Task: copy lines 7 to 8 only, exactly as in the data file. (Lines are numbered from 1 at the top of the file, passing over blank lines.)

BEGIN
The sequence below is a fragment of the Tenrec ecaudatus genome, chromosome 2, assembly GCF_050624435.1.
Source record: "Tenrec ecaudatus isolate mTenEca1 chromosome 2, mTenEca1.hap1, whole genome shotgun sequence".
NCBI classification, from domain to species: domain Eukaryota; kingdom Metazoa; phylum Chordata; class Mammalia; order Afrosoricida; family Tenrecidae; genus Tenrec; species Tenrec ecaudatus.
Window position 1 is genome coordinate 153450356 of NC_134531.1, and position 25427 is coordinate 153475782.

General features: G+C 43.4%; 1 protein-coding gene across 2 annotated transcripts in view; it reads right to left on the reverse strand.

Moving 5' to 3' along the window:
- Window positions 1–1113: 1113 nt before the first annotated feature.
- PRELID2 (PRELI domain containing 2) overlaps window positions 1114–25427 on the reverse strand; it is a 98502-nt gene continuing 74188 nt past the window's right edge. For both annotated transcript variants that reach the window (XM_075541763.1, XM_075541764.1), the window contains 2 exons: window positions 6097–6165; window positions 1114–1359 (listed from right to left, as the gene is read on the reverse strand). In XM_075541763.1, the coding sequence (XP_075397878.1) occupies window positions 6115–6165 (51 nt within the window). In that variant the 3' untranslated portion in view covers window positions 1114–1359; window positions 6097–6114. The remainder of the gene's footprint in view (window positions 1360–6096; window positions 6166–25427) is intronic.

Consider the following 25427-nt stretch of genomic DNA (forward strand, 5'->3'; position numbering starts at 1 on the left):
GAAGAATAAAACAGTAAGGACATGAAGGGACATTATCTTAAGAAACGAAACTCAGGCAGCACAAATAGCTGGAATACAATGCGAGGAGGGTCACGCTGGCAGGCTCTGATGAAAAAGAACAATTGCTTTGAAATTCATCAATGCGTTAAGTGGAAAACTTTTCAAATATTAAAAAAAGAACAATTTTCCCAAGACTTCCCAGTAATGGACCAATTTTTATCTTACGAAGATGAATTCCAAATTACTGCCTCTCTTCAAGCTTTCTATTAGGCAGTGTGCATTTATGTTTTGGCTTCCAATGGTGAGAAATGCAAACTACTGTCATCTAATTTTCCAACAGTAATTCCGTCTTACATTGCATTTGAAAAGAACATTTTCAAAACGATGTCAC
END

- Window positions 1–1113: 1113 nt before the first annotated feature.
- PRELID2 (PRELI domain containing 2) overlaps window positions 1114–25427 on the reverse strand; it is a 98502-nt gene continuing 74188 nt past the window's right edge. For both annotated transcript variants that reach the window (XM_075541763.1, XM_075541764.1), the window contains 2 exons: window positions 6097–6165; window positions 1114–1359 (listed from right to left, as the gene is read on the reverse strand). In XM_075541763.1, the coding sequence (XP_075397878.1) occupies window positions 6115–6165 (51 nt within the window). In that variant the 3' untranslated portion in view covers window positions 1114–1359; window positions 6097–6114. The remainder of the gene's footprint in view (window positions 1360–6096; window positions 6166–25427) is intronic.